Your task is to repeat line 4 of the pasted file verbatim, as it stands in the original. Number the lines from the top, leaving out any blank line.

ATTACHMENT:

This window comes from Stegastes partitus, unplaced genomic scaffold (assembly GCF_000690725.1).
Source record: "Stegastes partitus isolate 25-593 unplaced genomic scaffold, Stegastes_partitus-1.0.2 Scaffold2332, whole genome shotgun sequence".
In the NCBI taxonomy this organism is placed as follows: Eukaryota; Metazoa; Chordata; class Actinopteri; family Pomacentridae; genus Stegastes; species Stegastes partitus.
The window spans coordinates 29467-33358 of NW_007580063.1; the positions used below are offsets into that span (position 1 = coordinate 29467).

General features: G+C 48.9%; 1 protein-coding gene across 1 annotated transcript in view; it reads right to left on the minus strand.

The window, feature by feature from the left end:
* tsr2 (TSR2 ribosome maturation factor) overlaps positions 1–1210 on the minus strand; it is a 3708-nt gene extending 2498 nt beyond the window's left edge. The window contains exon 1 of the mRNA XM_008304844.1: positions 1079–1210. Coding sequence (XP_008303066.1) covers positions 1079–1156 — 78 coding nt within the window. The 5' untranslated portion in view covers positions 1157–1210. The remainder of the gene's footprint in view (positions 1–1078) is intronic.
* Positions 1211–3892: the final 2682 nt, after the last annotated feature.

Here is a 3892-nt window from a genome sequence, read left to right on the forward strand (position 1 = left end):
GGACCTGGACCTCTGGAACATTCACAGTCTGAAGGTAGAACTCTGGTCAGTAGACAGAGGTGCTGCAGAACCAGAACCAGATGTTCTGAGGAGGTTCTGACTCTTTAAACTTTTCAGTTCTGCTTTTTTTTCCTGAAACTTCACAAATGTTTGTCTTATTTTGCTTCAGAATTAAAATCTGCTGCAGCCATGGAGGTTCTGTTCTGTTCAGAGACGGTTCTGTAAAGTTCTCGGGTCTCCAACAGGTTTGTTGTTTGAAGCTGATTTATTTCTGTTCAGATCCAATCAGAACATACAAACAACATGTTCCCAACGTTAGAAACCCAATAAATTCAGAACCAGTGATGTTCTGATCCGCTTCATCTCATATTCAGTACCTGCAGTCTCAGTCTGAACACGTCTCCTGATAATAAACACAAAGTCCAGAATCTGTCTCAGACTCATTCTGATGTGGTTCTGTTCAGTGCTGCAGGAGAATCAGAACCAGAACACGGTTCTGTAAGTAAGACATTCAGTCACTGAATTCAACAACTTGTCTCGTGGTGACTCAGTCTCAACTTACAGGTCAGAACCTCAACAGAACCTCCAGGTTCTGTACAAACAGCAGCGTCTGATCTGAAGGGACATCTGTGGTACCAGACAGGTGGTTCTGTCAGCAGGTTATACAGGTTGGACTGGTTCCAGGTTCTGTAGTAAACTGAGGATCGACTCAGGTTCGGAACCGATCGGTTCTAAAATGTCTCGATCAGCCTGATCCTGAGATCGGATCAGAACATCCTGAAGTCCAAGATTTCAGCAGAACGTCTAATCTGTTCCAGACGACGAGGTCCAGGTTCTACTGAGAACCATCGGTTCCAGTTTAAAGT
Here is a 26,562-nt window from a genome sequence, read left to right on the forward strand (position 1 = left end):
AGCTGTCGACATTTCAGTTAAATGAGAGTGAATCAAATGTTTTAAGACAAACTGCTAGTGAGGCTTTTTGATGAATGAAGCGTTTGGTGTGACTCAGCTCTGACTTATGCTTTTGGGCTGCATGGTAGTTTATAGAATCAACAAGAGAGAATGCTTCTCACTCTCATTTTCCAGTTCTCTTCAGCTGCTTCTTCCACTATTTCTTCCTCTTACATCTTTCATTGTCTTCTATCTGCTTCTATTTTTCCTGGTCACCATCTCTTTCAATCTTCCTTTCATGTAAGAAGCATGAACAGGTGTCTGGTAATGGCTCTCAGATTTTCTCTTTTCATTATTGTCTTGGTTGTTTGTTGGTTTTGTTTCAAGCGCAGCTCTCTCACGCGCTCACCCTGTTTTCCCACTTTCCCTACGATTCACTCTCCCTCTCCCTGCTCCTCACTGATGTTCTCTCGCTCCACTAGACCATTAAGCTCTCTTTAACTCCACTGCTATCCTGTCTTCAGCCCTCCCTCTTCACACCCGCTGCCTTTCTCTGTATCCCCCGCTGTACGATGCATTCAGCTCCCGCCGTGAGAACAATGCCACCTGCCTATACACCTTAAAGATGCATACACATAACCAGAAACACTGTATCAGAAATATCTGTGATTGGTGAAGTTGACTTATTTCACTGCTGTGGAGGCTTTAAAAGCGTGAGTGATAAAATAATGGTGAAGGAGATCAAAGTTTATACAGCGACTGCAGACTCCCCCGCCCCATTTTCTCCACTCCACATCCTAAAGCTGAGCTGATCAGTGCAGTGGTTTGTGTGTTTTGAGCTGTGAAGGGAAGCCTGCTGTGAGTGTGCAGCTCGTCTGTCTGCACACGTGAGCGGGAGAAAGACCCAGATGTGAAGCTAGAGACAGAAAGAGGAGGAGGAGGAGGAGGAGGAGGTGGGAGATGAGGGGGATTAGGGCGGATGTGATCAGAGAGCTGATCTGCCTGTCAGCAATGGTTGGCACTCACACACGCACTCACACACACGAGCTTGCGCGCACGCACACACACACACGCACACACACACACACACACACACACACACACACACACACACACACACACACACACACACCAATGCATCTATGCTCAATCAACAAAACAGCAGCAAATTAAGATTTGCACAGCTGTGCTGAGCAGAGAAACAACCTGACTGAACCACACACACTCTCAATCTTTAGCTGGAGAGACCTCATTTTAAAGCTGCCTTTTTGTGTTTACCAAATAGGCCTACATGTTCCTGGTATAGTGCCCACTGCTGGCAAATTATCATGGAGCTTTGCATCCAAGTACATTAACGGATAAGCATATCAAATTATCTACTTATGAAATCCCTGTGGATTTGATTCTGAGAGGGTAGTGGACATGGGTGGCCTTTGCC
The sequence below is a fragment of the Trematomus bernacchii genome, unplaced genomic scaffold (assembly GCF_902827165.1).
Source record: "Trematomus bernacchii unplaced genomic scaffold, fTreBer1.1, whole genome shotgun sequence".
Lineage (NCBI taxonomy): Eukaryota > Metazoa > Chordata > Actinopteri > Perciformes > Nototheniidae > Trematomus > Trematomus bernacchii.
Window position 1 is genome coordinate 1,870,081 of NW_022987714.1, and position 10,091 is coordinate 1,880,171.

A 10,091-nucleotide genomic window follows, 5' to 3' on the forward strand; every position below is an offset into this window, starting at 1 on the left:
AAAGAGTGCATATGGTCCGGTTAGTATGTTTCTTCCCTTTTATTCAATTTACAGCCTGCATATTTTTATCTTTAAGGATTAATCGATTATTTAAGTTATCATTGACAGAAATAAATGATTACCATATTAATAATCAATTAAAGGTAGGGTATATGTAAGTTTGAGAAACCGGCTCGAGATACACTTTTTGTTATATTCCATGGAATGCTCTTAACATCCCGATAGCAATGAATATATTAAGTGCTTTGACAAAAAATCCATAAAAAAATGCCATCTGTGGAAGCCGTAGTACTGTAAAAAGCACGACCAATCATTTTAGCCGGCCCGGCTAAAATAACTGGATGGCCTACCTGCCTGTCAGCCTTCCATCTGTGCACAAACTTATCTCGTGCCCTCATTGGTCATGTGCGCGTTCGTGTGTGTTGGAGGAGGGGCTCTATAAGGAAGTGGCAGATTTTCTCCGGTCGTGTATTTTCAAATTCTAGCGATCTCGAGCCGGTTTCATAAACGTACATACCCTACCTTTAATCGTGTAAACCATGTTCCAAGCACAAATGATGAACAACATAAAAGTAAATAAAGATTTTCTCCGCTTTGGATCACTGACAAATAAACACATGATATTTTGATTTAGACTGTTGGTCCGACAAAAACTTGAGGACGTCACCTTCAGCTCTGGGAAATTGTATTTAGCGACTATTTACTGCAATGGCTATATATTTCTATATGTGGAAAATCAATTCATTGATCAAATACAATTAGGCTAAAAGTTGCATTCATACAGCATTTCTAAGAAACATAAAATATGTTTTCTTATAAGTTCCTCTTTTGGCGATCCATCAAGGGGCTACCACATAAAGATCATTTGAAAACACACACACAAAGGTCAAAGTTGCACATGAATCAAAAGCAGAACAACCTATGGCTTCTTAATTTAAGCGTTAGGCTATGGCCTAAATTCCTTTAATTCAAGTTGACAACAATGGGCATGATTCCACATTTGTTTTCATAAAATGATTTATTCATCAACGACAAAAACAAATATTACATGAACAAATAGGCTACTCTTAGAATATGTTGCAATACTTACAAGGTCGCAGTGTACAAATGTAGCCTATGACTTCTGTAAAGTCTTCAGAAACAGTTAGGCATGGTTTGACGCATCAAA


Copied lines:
The window spans coordinates 29467-33358 of NW_007580063.1; the positions used below are offsets into that span (position 1 = coordinate 29467).